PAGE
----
3. You can do no wrong.

This physical world is the microcosm -- the inner world, the dimension(s) of Spirit, is the macrocosm - reality so vast, no one can measure it, nor know its borders. And it is ruled by Love, unconditional Love.

Sunday, January 6, 2013

Little Merry Christmas to you!

Epiphany - January 6th, 2013

Today is Epiphany - The Revelation - revealing the true nature of Jesus of Bethlehem/Nazareth - Son of God and Son of Man. Revealing His nature reveals to us our true nature as well -- Does not Scripture say that you are gods, and children of the Most High? His nature is our nature - God-filled, Mega-creative, Love-inspired. Live as such. Here is a prayer that sums up the meaning our celebration of Christmas. May your mind always be set toward the Star.

O God, who sent fire from heaven upon the sacrifice offered by Elijah, the prophet of the Anointed One; who led the children of Israel through the desert with the pillar of fire; who led wise men from the East to the house of Wisdom by a fiery star; and who fulfilled the prophecy of John the Forerunner by sending the Christ who baptized with the Holy Spirit and with fire: Pour your blessing upon this Epiphany flame that it may be a reminder to all of the true Light who came into the world as at this time, and who ignites us with the Holy Spirit to lead us on our pilgrimage with the fire of his Love; through Jesus Christ, the Light of the world, who lives and reigns with you and the same Spirit, one God, now and for ever. Amen.  Twelve Days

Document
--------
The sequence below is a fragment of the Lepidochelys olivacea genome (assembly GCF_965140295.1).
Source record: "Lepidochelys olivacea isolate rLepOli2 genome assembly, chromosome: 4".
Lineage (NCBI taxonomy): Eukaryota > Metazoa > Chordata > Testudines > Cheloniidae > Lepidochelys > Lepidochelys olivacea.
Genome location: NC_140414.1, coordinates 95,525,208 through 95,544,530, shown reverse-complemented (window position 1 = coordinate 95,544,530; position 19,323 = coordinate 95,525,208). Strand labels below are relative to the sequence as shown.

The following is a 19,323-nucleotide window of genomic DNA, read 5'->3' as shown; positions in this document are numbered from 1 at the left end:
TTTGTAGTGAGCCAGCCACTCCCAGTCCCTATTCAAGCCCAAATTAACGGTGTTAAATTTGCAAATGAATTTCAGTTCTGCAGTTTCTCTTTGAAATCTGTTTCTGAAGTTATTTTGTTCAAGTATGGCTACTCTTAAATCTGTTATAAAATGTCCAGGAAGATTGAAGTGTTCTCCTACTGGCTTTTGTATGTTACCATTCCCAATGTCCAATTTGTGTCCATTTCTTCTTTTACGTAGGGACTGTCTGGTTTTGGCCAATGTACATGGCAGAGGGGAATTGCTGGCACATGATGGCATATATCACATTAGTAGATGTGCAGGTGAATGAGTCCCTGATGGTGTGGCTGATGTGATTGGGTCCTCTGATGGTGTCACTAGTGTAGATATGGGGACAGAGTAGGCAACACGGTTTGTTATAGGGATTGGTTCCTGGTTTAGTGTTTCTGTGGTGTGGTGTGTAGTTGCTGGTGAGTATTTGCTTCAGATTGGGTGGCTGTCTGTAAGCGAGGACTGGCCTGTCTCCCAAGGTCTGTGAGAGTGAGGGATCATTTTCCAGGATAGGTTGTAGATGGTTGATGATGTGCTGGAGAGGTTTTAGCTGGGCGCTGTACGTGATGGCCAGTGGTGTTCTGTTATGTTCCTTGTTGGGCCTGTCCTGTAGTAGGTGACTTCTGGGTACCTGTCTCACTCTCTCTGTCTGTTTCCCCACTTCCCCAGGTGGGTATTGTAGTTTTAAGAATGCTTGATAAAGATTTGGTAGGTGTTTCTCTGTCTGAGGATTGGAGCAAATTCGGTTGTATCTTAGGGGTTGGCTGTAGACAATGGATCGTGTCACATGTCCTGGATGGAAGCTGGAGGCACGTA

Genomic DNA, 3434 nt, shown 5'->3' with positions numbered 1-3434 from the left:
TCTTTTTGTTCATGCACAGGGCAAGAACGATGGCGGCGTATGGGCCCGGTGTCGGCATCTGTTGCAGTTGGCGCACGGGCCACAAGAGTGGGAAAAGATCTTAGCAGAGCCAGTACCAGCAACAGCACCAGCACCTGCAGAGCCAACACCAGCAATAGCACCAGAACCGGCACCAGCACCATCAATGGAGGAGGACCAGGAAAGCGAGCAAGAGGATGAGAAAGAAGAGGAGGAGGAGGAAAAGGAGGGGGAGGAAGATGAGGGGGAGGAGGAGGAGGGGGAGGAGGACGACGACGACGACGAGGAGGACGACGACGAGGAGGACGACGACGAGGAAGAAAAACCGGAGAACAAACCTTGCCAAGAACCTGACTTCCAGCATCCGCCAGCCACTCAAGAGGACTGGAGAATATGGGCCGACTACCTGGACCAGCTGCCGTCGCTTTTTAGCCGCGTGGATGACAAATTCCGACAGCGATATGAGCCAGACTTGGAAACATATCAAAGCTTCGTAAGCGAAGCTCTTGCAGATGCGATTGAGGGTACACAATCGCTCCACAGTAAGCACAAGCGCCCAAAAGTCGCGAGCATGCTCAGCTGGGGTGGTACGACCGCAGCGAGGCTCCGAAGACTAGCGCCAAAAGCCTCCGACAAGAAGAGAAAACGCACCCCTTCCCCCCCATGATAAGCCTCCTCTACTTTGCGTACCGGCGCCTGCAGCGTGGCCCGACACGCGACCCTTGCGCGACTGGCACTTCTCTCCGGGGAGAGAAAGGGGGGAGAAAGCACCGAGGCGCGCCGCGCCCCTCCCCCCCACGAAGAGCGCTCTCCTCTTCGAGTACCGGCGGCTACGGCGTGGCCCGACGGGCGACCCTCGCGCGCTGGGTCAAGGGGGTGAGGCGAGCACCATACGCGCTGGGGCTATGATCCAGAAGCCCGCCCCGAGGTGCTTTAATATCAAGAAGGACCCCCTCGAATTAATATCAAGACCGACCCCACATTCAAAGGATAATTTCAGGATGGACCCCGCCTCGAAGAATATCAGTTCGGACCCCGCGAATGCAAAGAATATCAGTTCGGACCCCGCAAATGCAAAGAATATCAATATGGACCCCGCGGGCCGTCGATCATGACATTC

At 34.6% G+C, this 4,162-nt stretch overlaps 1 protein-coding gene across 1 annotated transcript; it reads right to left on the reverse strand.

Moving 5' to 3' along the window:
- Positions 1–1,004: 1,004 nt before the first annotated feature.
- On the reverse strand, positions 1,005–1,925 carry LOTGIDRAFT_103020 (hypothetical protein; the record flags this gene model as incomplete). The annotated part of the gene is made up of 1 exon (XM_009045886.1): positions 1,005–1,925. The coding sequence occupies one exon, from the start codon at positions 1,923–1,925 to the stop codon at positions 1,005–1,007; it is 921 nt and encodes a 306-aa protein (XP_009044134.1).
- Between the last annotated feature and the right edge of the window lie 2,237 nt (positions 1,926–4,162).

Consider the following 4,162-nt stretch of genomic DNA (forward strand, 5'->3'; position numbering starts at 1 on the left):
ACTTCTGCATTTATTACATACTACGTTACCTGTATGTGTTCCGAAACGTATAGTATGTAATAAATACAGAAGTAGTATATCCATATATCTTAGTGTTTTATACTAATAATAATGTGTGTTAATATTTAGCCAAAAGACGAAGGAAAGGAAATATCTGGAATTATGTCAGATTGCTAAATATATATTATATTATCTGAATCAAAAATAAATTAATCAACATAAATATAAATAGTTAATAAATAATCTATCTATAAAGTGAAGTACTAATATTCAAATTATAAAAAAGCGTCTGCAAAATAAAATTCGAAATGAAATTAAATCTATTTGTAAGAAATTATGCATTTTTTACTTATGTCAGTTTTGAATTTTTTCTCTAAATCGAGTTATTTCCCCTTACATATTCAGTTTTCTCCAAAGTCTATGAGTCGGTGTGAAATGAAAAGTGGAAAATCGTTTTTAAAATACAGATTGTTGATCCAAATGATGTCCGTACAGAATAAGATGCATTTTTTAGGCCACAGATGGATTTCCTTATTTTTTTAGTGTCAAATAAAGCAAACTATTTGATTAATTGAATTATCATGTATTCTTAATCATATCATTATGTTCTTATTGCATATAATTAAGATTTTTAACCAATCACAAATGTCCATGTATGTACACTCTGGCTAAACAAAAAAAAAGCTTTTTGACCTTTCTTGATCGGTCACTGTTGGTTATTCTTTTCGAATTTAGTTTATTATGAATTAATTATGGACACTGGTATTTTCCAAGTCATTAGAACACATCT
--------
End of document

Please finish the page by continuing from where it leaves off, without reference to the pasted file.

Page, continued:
Saturday, January 5, 2013

The Twelfth Day of Christmas....

January 5th

It is often called the "Christmas star" and it is seen in crèches and in artworks depicting the Nativity of our Lord. But the star does not actually come into the story until the entrance of the Wise Men, and Matthew indicates that their visit was some time after the birth of Jesus, perhaps as much as two years. By the time the Wise Men arrive, the Holy Family is neither in a stable nor in an inn, but a house. We do not have to be literalists about details like this, but we could save the star for the end of Christmas, and as a segue into Epiphany. If the Wise Men for your crèche have been making their way through the house or even just across the room, today might be the day to hang the star. Before hanging the star, get out your favorite cookie recipe and your star cookie cutter and make some star cookies. (If you don't have a favorite recipe, here is one that looks good.) Make enough to have some samples when you hang the star, and more to eat tomorrow when Epiphany is in full swing. The shepherds and the angels should be back in their box. In fact, they could have been removed days ago. The Wise Men may need to make their visit to a stable, rather than a house, but, as we said, we do not have to be literalists about this. And, wherever they encounter the King for whom they have been searching, they may arrive in the crèche either tonight or tomorrow morning.